1977 XS650

These forks work much better with slightly more than the stock amount of oil (about 5.7oz.) in them. I go about 6.5 oz., 7 if the forks were stripped and totally cleaned out (really, truly empty). Or you can use the old tried and true method of setting the oil level 6" from the tops of the tubes with the springs out, forks fully compressed. That will result in about 6.75 oz. of oil in there.
Good to know. Pressing one down after they were back together, i thought they felt a bit soft. I tried to get the 168cc / 5.7oz listed in the manual, but it's hard to be that precise so I tried to go a bit over and used a fork oil tool with a syringe to make sure they were each at the same level. I don't want to pull the forks off again, but I can just pull the caps and just add 1oz more to each leg. That should get me close to the 7oz number.
 
Good to know. Pressing one down after they were back together, i thought they felt a bit soft. I tried to get the 168cc / 5.7oz listed in the manual, but it's hard to be that precise so I tried to go a bit over and used a fork oil tool with a syringe to make sure they were each at the same level. I don't want to pull the forks off again, but I can just pull the caps and just add 1oz more to each leg. That should get me close to the 7oz number.
I do similar to @5twins. I use a setting from the top, spring out and fork collapsed. This affects dampening at the end of travel. Most notably, it reduces dive when you brake. You actually tune that with the oil level. 5twins knows exactly where his belong. YMMV. Be advised, too little air space will cause fork seal failure.
 
Yes, the measuring method is the best way to insure the amount of oil is equal in both forks. This is especially true when you do your basic fork oil change, a simple drain and refill, because you never get all the old oil out. And it seems the amount left in each leg is never exactly the same.

Yes, go ahead and add another ounce to each leg. That's what I did the first time I serviced my forks and discovered the stock amount of oil wasn't enough. Besides the excessive fork dive when braking, the forks made a "squishing" sound when you'd grab the front brake and pump them. Adding that extra oil solved both issues.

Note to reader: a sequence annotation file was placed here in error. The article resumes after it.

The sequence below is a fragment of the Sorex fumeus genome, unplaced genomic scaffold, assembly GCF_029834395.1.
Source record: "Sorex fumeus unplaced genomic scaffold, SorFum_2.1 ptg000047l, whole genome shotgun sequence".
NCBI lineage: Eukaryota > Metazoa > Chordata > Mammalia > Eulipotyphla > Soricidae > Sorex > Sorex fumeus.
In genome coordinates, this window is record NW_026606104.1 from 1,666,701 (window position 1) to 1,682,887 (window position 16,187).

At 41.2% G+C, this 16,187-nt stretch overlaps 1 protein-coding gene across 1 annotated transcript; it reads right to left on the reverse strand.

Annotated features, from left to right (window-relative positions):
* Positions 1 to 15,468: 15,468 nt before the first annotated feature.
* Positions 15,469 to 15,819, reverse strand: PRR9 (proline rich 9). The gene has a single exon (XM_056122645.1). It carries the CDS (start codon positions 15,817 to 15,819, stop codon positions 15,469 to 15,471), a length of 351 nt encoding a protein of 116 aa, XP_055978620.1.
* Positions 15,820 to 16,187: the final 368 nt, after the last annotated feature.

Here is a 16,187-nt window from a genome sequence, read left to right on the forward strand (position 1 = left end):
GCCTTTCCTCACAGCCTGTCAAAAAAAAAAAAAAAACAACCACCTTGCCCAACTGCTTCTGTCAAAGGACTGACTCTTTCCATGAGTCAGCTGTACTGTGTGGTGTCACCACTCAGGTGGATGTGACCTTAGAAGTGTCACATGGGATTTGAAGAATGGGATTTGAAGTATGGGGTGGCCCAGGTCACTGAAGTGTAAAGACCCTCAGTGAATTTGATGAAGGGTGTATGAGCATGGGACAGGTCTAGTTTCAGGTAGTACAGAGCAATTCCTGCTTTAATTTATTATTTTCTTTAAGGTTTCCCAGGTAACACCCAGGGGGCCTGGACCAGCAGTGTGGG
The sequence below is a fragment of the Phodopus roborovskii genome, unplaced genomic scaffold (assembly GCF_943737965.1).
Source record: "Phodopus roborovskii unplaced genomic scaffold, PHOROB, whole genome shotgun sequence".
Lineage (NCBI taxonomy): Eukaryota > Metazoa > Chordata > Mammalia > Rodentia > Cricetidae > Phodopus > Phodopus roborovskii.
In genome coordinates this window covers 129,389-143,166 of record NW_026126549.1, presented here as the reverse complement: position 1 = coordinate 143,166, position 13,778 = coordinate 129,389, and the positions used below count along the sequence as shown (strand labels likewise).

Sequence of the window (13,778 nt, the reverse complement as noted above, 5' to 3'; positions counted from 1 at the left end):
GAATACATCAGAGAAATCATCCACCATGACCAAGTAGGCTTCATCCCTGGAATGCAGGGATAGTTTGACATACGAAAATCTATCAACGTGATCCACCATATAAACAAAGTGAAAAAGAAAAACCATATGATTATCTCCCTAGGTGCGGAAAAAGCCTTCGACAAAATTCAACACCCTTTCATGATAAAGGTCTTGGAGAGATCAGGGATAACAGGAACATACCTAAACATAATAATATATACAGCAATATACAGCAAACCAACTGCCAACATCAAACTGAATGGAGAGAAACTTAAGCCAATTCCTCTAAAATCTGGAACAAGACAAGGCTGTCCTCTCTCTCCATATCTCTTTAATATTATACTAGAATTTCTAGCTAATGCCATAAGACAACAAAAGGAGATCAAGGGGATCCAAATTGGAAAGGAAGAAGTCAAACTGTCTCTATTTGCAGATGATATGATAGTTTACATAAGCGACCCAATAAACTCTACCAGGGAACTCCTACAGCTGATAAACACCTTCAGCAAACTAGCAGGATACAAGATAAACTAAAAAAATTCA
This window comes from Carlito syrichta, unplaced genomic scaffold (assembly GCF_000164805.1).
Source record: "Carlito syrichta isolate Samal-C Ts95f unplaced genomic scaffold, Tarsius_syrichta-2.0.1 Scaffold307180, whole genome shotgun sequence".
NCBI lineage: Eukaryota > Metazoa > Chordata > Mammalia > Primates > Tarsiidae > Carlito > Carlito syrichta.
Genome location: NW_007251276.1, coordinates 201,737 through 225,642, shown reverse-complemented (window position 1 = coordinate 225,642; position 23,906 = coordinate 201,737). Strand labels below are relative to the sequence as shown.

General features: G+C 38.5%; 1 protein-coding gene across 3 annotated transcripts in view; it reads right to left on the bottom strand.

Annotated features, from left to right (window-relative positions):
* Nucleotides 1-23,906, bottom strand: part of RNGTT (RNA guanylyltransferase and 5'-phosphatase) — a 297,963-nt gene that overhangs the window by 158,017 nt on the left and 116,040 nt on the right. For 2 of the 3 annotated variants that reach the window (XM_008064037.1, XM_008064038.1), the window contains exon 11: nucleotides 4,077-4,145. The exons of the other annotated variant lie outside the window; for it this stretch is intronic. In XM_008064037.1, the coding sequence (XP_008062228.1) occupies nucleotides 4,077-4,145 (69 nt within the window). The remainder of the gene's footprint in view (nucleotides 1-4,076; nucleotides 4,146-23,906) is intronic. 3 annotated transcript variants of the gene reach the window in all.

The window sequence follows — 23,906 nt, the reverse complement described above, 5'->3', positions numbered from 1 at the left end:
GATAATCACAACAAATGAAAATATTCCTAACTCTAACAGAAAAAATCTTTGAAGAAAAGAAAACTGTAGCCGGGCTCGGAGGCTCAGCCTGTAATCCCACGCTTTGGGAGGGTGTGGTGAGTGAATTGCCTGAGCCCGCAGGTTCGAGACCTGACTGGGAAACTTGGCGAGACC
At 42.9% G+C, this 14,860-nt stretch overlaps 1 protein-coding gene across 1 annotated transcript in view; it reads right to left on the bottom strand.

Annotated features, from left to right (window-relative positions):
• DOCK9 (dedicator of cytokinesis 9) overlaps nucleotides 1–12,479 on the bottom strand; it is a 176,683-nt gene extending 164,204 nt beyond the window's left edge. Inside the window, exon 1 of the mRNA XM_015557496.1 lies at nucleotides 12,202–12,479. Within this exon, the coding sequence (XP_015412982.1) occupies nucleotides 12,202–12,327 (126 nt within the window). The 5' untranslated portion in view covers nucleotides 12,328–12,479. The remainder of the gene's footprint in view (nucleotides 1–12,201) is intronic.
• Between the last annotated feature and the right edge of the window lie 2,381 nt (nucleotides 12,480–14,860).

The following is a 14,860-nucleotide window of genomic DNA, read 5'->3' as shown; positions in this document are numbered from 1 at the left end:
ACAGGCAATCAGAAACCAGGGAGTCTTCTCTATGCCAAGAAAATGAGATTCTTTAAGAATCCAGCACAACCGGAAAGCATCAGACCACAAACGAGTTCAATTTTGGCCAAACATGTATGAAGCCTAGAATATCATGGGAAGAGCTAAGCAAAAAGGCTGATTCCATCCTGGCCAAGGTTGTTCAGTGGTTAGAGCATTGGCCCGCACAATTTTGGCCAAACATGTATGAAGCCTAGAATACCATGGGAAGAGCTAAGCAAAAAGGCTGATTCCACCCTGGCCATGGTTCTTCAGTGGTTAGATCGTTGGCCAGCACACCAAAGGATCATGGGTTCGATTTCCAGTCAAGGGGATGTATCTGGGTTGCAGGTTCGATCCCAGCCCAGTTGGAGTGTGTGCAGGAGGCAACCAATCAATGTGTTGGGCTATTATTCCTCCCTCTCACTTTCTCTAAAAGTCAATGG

Ok, extra ounce of oil in each fork, tach and headlight back on. No time tonight and it's supposed to rain all day tomorrow, but hopefully a window opens up Friday to go for a shake down run. The VME (Vintage Motorcycle Enthusiasts) have an "Old Bike Night" next Wednesday. Hoping to show it off then. In the meanwhile, I'll do some more cleaning and polishing. Here is a what the handle bar clamp bolts looks like before and after :D
 

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Had a nice little window of opportunity for a shake down run this afternoon. Almost shook the right turn signal off 😅. I think when I was in the headlight bucket, I must have rotated it just enough to loosen the nut and it was vibrating off. After I got back I tried to adjust the rear view mirror and it doesn't seem to want to secure in spite of the nut being tight. I suspect that someone overtightened it previously as the little collar that the mirror rod is supposed to tighten against has two saddles pressed into it and the end against the handle bars has a bit of a split. I kind of hate this style of mirror and if this was my bike, I'd probably get some nice bar ends, but that will be for its future owner to decide.
 

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If those handlebars are original they may be weighted in the ends. Poke the grip to see ?
I like the style of bar end mirrors as well but cheap ones can be problematic. Mounts need to be of good quality or the mirrors may not stay put in adjustment which is dangerous.
If cost is worth it to you , Halcyon, English made polished stainless mirrors mount very rigid and look very nice.
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